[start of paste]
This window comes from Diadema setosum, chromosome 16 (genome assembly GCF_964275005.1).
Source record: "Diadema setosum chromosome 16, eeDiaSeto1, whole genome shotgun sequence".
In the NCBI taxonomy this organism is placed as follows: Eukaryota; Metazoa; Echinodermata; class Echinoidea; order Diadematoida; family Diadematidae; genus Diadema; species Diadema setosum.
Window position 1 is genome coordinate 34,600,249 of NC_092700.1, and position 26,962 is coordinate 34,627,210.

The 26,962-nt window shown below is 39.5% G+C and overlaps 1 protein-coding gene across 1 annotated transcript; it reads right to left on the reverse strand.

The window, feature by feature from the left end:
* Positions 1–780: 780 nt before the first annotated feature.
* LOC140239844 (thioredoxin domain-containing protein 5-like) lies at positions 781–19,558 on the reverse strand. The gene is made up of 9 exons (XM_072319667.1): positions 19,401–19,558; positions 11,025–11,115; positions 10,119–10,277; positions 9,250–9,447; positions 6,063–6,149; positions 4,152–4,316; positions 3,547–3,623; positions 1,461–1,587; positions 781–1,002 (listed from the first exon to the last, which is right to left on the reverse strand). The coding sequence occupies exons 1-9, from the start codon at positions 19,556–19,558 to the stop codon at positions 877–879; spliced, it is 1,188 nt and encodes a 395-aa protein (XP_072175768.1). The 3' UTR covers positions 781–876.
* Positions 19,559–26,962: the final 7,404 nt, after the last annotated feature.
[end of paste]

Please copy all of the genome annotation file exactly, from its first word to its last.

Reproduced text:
This window comes from Diadema setosum, chromosome 16 (genome assembly GCF_964275005.1).
Source record: "Diadema setosum chromosome 16, eeDiaSeto1, whole genome shotgun sequence".
In the NCBI taxonomy this organism is placed as follows: Eukaryota; Metazoa; Echinodermata; class Echinoidea; order Diadematoida; family Diadematidae; genus Diadema; species Diadema setosum.
Window position 1 is genome coordinate 34,600,249 of NC_092700.1, and position 26,962 is coordinate 34,627,210.

The 26,962-nt window shown below is 39.5% G+C and overlaps 1 protein-coding gene across 1 annotated transcript; it reads right to left on the reverse strand.

The window, feature by feature from the left end:
* Positions 1–780: 780 nt before the first annotated feature.
* LOC140239844 (thioredoxin domain-containing protein 5-like) lies at positions 781–19,558 on the reverse strand. The gene is made up of 9 exons (XM_072319667.1): positions 19,401–19,558; positions 11,025–11,115; positions 10,119–10,277; positions 9,250–9,447; positions 6,063–6,149; positions 4,152–4,316; positions 3,547–3,623; positions 1,461–1,587; positions 781–1,002 (listed from the first exon to the last, which is right to left on the reverse strand). The coding sequence occupies exons 1-9, from the start codon at positions 19,556–19,558 to the stop codon at positions 877–879; spliced, it is 1,188 nt and encodes a 395-aa protein (XP_072175768.1). The 3' UTR covers positions 781–876.
* Positions 19,559–26,962: the final 7,404 nt, after the last annotated feature.